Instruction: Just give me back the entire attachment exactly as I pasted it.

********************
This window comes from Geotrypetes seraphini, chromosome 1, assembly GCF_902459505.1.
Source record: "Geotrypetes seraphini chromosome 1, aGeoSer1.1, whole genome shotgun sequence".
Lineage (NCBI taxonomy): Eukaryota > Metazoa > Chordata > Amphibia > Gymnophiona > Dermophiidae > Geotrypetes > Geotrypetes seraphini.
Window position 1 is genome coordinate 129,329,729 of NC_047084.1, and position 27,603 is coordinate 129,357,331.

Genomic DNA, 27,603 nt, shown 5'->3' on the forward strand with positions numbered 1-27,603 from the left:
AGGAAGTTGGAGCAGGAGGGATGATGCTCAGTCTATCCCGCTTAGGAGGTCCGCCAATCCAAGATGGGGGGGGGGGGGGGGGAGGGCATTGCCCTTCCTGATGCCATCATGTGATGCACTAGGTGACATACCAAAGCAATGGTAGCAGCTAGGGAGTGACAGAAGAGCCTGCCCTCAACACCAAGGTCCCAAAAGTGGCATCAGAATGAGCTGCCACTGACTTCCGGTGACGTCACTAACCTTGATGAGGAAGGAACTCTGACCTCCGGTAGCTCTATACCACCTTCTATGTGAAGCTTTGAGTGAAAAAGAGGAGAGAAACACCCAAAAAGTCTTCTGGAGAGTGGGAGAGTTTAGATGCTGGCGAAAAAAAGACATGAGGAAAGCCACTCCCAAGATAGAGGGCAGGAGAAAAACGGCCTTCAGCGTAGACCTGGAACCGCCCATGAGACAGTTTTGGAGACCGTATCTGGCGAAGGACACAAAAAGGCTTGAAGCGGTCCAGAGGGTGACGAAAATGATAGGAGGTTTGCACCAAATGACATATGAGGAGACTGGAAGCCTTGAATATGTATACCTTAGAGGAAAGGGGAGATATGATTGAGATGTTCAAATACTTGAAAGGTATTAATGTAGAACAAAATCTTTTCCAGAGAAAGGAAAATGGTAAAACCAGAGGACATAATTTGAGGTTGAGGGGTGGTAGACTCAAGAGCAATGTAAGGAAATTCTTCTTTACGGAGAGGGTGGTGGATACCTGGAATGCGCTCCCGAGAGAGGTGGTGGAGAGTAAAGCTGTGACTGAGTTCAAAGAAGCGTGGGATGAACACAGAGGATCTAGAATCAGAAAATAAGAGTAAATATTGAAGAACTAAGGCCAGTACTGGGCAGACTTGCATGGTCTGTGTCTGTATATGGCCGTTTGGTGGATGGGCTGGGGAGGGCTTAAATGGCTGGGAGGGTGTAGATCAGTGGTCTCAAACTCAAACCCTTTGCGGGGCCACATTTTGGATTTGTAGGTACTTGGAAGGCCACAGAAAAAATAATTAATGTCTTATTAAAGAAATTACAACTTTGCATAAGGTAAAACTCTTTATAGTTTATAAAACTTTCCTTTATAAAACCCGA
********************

This window comes from Geotrypetes seraphini, chromosome 1, assembly GCF_902459505.1.
Source record: "Geotrypetes seraphini chromosome 1, aGeoSer1.1, whole genome shotgun sequence".
Lineage (NCBI taxonomy): Eukaryota > Metazoa > Chordata > Amphibia > Gymnophiona > Dermophiidae > Geotrypetes > Geotrypetes seraphini.
Window position 1 is genome coordinate 129,329,729 of NC_047084.1, and position 27,603 is coordinate 129,357,331.

Genomic DNA, 27,603 nt, shown 5'->3' on the forward strand with positions numbered 1-27,603 from the left:
AGGAAGTTGGAGCAGGAGGGATGATGCTCAGTCTATCCCGCTTAGGAGGTCCGCCAATCCAAGATGGGGGGGGGGGGGGGGGAGGGCATTGCCCTTCCTGATGCCATCATGTGATGCACTAGGTGACATACCAAAGCAATGGTAGCAGCTAGGGAGTGACAGAAGAGCCTGCCCTCAACACCAAGGTCCCAAAAGTGGCATCAGAATGAGCTGCCACTGACTTCCGGTGACGTCACTAACCTTGATGAGGAAGGAACTCTGACCTCCGGTAGCTCTATACCACCTTCTATGTGAAGCTTTGAGTGAAAAAGAGGAGAGAAACACCCAAAAAGTCTTCTGGAGAGTGGGAGAGTTTAGATGCTGGCGAAAAAAAGACATGAGGAAAGCCACTCCCAAGATAGAGGGCAGGAGAAAAACGGCCTTCAGCGTAGACCTGGAACCGCCCATGAGACAGTTTTGGAGACCGTATCTGGCGAAGGACACAAAAAGGCTTGAAGCGGTCCAGAGGGTGACGAAAATGATAGGAGGTTTGCACCAAATGACATATGAGGAGACTGGAAGCCTTGAATATGTATACCTTAGAGGAAAGGGGAGATATGATTGAGATGTTCAAATACTTGAAAGGTATTAATGTAGAACAAAATCTTTTCCAGAGAAAGGAAAATGGTAAAACCAGAGGACATAATTTGAGGTTGAGGGGTGGTAGACTCAAGAGCAATGTAAGGAAATTCTTCTTTACGGAGAGGGTGGTGGATACCTGGAATGCGCTCCCGAGAGAGGTGGTGGAGAGTAAAGCTGTGACTGAGTTCAAAGAAGCGTGGGATGAACACAGAGGATCTAGAATCAGAAAATAAGAGTAAATATTGAAGAACTAAGGCCAGTACTGGGCAGACTTGCATGGTCTGTGTCTGTATATGGCCGTTTGGTGGATGGGCTGGGGAGGGCTTAAATGGCTGGGAGGGTGTAGATCAGTGGTCTCAAACTCAAACCCTTTGCGGGGCCACATTTTGGATTTGTAGGTACTTGGAAGGCCACAGAAAAAATAATTAATGTCTTATTAAAGAAATTACAACTTTGCATAAGGTAAAACTCTTTATAGTTTATAAAACTTTCCTTTATAAAACCCGA